B.R.S.M. When all you have is a hammer everything looks like a nail


Superlatives 3: The Longest Polyene

Update 02-12-12: If anyone wants/needs a copy of the original image without the text and arrow added, you can find it here.


Some of you may remember this synthesis of the world's longest polyene from a few months ago, covered by See Arr Oh here. I'm not going to say much about the the chemistry of this synthesis (Wittigs. Shedloads of 'em), or its significance, but I'd like to post a little addendum to the work here.

From Org. Lett., 2012, 14, 5496

I just got an email from a friend of mine who, upon reading the paper, asked the obvious question 'but what colour is it?'. Lycopene, of course, is famously red:

Image partly from wikipedia.org

Unable to find a answer to the question in the paper itself, or the Supporting Information he contacted the authors. After a few days, they sent a short reply and a beautiful image:

'the longest polyene is best represented by the vial on 7th from the left'

Now, how often do organic chemists get colours like that?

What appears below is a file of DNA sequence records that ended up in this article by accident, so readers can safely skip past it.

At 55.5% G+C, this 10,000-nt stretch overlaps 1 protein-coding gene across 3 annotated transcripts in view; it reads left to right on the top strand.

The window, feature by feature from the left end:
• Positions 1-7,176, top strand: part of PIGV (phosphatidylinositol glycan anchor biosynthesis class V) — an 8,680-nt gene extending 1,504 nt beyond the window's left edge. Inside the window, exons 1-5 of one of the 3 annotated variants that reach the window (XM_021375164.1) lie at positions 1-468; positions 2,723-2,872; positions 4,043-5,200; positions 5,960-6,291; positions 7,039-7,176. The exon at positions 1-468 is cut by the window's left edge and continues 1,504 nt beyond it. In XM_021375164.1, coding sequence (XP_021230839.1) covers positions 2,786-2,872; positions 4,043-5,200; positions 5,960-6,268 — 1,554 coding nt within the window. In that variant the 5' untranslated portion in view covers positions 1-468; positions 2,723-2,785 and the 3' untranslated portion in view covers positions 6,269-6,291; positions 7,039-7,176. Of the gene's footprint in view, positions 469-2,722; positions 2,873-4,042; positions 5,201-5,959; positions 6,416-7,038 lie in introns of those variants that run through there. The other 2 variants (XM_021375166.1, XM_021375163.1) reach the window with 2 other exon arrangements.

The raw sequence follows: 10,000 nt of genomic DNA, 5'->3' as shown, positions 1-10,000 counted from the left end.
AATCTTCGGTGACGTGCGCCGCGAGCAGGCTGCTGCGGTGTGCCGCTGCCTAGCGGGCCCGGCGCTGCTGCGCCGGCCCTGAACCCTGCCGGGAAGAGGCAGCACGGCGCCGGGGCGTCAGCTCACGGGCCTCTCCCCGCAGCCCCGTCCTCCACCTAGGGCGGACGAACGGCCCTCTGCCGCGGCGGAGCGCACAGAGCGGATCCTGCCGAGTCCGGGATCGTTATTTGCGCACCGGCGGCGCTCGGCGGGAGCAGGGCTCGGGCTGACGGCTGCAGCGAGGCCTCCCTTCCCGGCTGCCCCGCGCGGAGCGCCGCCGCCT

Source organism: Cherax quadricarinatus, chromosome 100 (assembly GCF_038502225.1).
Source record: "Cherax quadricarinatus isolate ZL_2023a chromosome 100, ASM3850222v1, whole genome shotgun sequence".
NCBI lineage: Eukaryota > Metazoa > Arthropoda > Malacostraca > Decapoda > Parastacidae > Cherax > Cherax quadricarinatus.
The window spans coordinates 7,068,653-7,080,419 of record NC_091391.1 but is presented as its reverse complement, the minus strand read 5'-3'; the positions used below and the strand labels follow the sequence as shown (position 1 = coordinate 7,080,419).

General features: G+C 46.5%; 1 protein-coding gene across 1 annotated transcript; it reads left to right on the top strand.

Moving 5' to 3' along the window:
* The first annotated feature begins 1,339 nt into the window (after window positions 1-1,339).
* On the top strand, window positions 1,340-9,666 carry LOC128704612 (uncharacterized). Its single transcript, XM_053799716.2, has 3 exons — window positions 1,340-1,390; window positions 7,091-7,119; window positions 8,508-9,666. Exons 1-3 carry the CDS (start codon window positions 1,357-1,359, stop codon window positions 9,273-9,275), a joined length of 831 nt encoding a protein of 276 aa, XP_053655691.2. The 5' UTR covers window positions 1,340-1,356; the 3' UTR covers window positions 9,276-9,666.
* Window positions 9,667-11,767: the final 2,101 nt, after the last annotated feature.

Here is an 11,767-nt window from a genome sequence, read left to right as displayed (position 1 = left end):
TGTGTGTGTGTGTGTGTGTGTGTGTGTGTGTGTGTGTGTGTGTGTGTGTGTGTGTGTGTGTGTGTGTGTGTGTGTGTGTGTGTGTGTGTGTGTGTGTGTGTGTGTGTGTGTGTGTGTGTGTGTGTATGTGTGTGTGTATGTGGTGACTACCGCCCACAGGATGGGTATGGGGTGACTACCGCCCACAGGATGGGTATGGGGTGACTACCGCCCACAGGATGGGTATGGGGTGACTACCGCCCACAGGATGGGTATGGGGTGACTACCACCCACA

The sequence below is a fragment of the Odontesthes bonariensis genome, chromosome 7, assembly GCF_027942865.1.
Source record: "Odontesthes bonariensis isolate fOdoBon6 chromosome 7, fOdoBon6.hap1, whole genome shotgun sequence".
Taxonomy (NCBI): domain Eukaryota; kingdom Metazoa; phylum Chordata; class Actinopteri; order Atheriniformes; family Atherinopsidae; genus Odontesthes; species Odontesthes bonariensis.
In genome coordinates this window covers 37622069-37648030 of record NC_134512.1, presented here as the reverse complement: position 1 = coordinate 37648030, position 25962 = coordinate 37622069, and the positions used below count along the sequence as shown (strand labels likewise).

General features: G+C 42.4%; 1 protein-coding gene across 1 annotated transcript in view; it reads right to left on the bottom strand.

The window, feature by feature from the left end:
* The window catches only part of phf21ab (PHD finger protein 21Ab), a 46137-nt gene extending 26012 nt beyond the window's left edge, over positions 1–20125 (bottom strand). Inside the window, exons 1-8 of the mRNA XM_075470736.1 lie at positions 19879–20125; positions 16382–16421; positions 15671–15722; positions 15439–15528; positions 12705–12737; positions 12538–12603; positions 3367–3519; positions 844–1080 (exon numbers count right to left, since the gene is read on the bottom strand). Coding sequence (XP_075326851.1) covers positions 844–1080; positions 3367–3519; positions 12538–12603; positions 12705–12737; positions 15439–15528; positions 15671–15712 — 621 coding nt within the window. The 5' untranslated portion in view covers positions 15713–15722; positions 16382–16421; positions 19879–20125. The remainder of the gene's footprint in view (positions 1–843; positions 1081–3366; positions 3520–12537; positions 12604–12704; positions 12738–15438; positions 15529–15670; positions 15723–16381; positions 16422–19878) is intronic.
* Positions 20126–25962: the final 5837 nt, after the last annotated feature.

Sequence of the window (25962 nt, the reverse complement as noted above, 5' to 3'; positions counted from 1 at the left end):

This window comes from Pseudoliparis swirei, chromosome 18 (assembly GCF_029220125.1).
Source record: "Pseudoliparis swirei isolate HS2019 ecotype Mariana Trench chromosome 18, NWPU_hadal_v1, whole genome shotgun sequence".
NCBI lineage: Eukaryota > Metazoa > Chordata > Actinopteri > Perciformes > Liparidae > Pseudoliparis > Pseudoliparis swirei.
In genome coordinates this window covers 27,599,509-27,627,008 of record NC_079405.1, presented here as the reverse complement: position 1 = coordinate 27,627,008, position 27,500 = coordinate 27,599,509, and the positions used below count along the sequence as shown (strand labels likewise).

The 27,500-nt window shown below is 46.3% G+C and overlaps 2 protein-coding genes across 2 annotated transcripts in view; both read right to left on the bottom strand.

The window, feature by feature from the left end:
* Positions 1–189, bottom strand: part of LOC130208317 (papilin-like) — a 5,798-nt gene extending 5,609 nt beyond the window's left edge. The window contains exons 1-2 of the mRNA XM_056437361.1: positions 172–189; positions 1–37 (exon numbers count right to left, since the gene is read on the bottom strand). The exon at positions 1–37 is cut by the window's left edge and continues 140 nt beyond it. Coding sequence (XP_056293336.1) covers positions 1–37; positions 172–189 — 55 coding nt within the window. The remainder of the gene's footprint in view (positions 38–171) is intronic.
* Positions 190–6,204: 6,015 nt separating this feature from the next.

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  1. depends on the chemistry. One of the first labs I worked in had a project that was based on conjugate addition of amines to unsubstituted o-benzquinone. The ultimate products of the all-in-one-pot addition/reoxidation sequence are 4,5-diamino-1,2-benzoquinones which are deep blue. The intermediates and sideproducts have their own distinct colors too. I remember staring on a spinning Chromatotron disk, with zones of stark blue, red, green, yellow products slowly spreading across..

  2. Colours like this is why I miss carotenoid chemistry so much. Interestingly, one drop of some dilute trifluoroacetic acid would give carbocations with abs. maximum way up in the NIR-region – giving an essentially colourless solution. Herein lies an opportunity for another superlative-laden paper…

  3. I work up my Sonogashira’s with saturated ammonium chloride, which gives me awesome blue-yellow biphasic mixtures reminiscent of an upside-down Ukraine flag.

  4. I remember making a dibenzoquinone with 4 tBu groups on (a compound used by Knochel in oxidative coupling of Grignard reagents, easily made by aerial oxidation of 2,6-di-tert-butylphenol in basic medium), that gave a bright yellow colour in DCM, even at very low concentrations, and which crystals are deep purple.

    Reminds me Prof John Murphy (from Strathclyde) describing a compound as “more purple than purple istelf, KMnO4 doesn’t even qualify in the competition”

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